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Will be or will not be, that is the question!

Will it, wont it? Speculation on the fate of the bank branch is similar to the Loch Ness monster debate in at least one way - no one knows for sure.

Branches can only try to prolong their survival and then hope for the best. Luckily for them, with some refocus and redefinition, they have more than a fair chance of making it through the next few years. At least.

This calls for a bit of unthink, a change of role from the operational to the advisory.

Branches need to think of themselves as high-impact sales engines. And why not? They have the advantage of face-to-face interaction, and a personal rapport with customers that no other channel can match. These are valuable assets in closing a sale. For the same reasons, branches are also best placed to prevent customers from leaving. 

Branches must become the trusted advisors of their customers. Given the beating that banks' images have taken during and after the crisis, this will take some doing. Such as staffing the branches with well-trained, knowledgeable staff, who put the interest of customers above all else.

Branches must function as inbound touch-points. The branch is the strongest spoke in the know-your-customer wheel. It collects customer information first hand. It is capable of instant fulfillment. Some banks have capitalized upon these advantages by transforming their branches into "stores", with an ambience to rival that of any high-end lounge.  These measures cost, but also pay back with prestige, branding and differentiation.

The teller is the new seller. Tellers must be trained and empowered to do other things, like handle a business request or waive a fee if a sticky situation calls for it. Above all, they must be taught to always be on the lookout for an opportunity to sell. A study found that half of retail mortgage and branded card sales in the U.S. still comes from bank branches. Performance - that's the best ticket to survival!

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Comments: (3)

Ketharaman Swaminathan
Ketharaman Swaminathan - GTM360 Marketing Solutions - Pune 31 August, 2012, 11:00Be the first to give this comment the thumbs up 0 likes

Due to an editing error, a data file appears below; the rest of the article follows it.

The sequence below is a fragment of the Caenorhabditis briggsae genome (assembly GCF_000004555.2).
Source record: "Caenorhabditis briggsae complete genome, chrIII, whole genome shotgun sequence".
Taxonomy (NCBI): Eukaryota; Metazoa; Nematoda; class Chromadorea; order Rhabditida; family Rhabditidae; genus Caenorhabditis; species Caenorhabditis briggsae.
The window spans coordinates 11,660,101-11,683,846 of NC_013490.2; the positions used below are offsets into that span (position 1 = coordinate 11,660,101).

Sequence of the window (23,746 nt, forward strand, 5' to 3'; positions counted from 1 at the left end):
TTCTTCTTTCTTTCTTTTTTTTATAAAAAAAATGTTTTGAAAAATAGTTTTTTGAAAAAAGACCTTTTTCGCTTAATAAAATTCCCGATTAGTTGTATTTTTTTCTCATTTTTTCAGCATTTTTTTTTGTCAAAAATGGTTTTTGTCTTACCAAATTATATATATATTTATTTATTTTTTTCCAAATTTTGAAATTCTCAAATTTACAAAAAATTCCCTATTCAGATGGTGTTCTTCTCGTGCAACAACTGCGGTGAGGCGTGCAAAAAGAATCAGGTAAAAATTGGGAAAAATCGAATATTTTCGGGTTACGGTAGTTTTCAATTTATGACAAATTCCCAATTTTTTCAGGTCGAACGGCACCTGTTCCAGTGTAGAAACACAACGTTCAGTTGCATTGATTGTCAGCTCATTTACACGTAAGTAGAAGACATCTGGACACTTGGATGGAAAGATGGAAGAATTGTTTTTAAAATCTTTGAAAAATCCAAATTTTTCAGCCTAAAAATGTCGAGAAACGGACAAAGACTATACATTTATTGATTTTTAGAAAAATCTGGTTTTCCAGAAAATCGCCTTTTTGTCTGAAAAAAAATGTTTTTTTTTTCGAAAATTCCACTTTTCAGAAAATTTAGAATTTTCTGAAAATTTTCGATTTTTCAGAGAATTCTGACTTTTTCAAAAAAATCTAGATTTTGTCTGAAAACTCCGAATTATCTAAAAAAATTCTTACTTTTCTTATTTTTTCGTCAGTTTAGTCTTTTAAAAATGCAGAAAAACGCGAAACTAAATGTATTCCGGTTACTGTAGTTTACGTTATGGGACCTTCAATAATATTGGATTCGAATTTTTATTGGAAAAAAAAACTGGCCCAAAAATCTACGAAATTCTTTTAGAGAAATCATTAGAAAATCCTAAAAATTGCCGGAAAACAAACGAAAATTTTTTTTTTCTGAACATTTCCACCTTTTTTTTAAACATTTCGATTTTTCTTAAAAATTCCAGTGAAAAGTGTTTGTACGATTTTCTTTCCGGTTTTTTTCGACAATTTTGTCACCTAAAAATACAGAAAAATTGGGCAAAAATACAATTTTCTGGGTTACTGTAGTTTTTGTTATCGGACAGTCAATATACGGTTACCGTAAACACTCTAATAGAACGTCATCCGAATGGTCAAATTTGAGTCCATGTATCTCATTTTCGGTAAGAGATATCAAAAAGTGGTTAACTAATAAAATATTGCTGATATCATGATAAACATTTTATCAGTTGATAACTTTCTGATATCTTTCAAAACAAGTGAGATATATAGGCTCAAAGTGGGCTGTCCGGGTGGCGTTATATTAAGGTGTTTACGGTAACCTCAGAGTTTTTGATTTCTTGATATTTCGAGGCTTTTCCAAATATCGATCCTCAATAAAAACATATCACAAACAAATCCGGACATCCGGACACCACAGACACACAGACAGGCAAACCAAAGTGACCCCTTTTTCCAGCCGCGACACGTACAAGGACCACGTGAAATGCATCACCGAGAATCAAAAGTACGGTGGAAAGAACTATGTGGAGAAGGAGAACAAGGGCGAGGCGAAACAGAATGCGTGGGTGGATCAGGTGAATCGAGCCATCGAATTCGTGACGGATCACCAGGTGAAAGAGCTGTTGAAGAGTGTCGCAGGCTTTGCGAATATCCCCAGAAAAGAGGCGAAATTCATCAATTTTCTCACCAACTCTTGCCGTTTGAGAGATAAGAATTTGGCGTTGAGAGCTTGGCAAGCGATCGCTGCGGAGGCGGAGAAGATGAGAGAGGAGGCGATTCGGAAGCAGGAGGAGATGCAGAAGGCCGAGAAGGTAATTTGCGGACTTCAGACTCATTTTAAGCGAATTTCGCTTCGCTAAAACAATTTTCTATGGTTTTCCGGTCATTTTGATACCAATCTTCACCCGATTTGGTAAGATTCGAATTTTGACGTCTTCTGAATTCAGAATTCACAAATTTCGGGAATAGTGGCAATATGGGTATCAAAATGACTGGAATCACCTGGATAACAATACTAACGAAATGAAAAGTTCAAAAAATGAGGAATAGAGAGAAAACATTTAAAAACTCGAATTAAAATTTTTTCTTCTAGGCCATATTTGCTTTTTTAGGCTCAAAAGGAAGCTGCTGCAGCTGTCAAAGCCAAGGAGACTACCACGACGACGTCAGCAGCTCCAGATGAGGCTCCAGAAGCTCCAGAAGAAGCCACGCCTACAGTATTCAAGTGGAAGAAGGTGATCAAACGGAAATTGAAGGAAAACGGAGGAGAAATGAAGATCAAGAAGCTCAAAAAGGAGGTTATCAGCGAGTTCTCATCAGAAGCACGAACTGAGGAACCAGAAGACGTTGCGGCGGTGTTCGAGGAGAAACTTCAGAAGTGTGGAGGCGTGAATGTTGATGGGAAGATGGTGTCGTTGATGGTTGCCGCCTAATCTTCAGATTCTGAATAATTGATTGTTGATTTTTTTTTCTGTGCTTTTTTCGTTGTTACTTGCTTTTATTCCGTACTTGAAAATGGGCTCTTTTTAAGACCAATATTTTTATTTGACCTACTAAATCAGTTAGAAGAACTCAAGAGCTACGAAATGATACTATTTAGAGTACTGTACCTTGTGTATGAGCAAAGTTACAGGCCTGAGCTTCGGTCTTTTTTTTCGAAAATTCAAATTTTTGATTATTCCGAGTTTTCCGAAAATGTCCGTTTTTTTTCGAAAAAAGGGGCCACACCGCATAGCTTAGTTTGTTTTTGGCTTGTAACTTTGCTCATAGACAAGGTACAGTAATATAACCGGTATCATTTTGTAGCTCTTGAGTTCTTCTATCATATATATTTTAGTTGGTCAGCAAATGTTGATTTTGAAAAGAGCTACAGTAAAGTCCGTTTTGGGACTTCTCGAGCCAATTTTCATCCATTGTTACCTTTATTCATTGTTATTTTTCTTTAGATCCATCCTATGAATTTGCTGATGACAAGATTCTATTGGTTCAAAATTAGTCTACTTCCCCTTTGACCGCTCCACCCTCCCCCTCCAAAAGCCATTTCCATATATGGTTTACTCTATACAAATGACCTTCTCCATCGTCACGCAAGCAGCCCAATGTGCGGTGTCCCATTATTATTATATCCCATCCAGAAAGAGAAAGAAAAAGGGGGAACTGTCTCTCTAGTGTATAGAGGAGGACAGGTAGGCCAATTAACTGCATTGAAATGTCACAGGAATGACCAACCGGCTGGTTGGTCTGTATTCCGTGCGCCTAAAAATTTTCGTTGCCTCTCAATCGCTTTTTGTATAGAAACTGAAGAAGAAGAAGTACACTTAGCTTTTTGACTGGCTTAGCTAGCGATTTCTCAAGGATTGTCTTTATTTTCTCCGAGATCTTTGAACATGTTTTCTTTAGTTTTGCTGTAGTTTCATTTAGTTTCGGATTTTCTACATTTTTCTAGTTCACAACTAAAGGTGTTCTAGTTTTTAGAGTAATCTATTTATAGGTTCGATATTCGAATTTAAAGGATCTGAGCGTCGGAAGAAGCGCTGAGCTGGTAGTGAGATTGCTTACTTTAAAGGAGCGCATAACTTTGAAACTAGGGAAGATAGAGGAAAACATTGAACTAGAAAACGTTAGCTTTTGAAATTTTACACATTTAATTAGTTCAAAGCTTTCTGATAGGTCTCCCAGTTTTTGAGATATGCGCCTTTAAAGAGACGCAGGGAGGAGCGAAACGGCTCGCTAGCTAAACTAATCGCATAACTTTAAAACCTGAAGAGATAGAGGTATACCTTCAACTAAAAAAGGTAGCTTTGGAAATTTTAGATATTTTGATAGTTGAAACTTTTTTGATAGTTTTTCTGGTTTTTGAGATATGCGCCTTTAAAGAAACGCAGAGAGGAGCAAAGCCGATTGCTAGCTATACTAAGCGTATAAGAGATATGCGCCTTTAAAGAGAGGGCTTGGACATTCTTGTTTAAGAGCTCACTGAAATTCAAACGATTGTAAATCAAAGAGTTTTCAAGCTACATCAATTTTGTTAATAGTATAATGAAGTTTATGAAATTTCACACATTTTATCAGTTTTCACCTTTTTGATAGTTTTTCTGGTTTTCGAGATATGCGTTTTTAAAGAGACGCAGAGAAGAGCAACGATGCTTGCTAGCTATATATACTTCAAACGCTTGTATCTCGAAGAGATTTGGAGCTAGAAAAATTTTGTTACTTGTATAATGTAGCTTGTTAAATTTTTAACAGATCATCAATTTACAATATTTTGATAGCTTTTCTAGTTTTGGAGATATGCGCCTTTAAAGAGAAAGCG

Props for such a balanced view about the role of bank branches. While many digital pundits and research analysts may find it fashionable to write branches off, contrasting actions by banks serve as beacons for the future. SBI, India's largest bank, recently decided to keep branches open on Sundays to handle the extra volume of business - despite offering Internet Banking for close to 10 years and mobile banking for around three. Both M&S and Metro, latest entrants to the UK banking scene, have put their weight behind plush and welcoming branches.

A Finextra member
A Finextra member 05 September, 2012, 06:31Be the first to give this comment the thumbs up 0 likes

Good article with a view on the direction of how branch banking is evolving. It is nothing about branches die or being written off. Globally including Indian market see role of branches to mature from being transactional to relationship building and advisory. This is seen clearly when banks in certain markets are re-visiting how their branches function and look, such as branches having lounges, touch screen enabled, segregated areas, etc.

It also makes a business value proposition to see low revenue generating transactions to be supported in channels that are low cost digital channels by making them mainstream channels and have branches to focus on value delivering and revenue creating transactions. Wouldn't we want see long queues minimised on a Sunday when we visit a branch for a banking need that needs expert based service rather than just withdraw some cash?

Ketharaman Swaminathan
Ketharaman Swaminathan - GTM360 Marketing Solutions - Pune 05 September, 2012, 11:15Be the first to give this comment the thumbs up 0 likes

The cliche of people visiting bank branches to withdraw cash is largely outdated. On the contrary, cash deposit transactions of the following types seem to account for the bulk of queues in branches: (a) Cash deposit into accounts by individuals and SMBs with large cash businesses (b) Sending money home by migrant workers across different states within the country (c) Purchase of Demand Drafts.

It could be argued that technologies are available to move all these transactions to electronic channels. However, their adoption is hobbled by several issues: (i) Let's take the example of ATM Bunch Note Acceptor in the context of the aforementioned transaction (a). If it took a decade or two for people to get used to withdrawing money from an ATM, it shouldn't be surprising that it will take them at least as much time to deposit money into a machine. (ii) For security or whatever reason, electronic channels have upper limits of transaction value (e.g. Visa CardPay permits only INR 50K per day for credit card settlement), compelling branch visits for payments above this threshold. (iii) As I'd pointed out in My Bank Does Right To Scrap Cheque Deposit Systems, certain technologies are simply bad tradeoffs between cost reduction and customer convenience.

You could blame technology, technology providers, bankers' mindsets or regulators for the current state-of-affairs. But, under the circumstances, it's virtually impossible to move all mundane transactions to digital channels. IMHO, while their superior capabilities in the areas of relationships and customer complaint redressal are obvious, branches won't lose relevance even for handling low value, everyday transactions for the forseeable future.